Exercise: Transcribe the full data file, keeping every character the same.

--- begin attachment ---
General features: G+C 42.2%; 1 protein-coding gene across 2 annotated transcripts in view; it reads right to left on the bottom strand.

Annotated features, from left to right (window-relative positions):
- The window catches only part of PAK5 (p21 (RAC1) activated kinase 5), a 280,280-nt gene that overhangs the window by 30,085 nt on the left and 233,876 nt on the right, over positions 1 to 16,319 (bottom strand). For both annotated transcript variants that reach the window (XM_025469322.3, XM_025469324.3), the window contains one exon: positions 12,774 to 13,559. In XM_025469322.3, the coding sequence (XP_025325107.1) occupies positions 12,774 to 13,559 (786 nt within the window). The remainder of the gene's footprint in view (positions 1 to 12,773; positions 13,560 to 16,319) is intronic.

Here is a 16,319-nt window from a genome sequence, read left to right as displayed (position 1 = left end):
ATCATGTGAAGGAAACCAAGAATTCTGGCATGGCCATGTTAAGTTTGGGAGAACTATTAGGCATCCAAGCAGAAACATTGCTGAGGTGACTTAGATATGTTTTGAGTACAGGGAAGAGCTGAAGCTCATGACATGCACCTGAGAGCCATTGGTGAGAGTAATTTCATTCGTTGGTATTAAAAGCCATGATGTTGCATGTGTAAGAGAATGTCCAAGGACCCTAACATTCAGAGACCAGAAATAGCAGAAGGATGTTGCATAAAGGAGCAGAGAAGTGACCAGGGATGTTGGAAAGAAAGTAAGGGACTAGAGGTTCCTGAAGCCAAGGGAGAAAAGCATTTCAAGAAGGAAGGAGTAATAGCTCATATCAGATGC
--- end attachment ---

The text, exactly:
General features: G+C 42.2%; 1 protein-coding gene across 2 annotated transcripts in view; it reads right to left on the bottom strand.

Annotated features, from left to right (window-relative positions):
- The window catches only part of PAK5 (p21 (RAC1) activated kinase 5), a 280,280-nt gene that overhangs the window by 30,085 nt on the left and 233,876 nt on the right, over positions 1 to 16,319 (bottom strand). For both annotated transcript variants that reach the window (XM_025469322.3, XM_025469324.3), the window contains one exon: positions 12,774 to 13,559. In XM_025469322.3, the coding sequence (XP_025325107.1) occupies positions 12,774 to 13,559 (786 nt within the window). The remainder of the gene's footprint in view (positions 1 to 12,773; positions 13,560 to 16,319) is intronic.

Here is a 16,319-nt window from a genome sequence, read left to right as displayed (position 1 = left end):
ATCATGTGAAGGAAACCAAGAATTCTGGCATGGCCATGTTAAGTTTGGGAGAACTATTAGGCATCCAAGCAGAAACATTGCTGAGGTGACTTAGATATGTTTTGAGTACAGGGAAGAGCTGAAGCTCATGACATGCACCTGAGAGCCATTGGTGAGAGTAATTTCATTCGTTGGTATTAAAAGCCATGATGTTGCATGTGTAAGAGAATGTCCAAGGACCCTAACATTCAGAGACCAGAAATAGCAGAAGGATGTTGCATAAAGGAGCAGAGAAGTGACCAGGGATGTTGGAAAGAAAGTAAGGGACTAGAGGTTCCTGAAGCCAAGGGAGAAAAGCATTTCAAGAAGGAAGGAGTAATAGCTCATATCAGATGC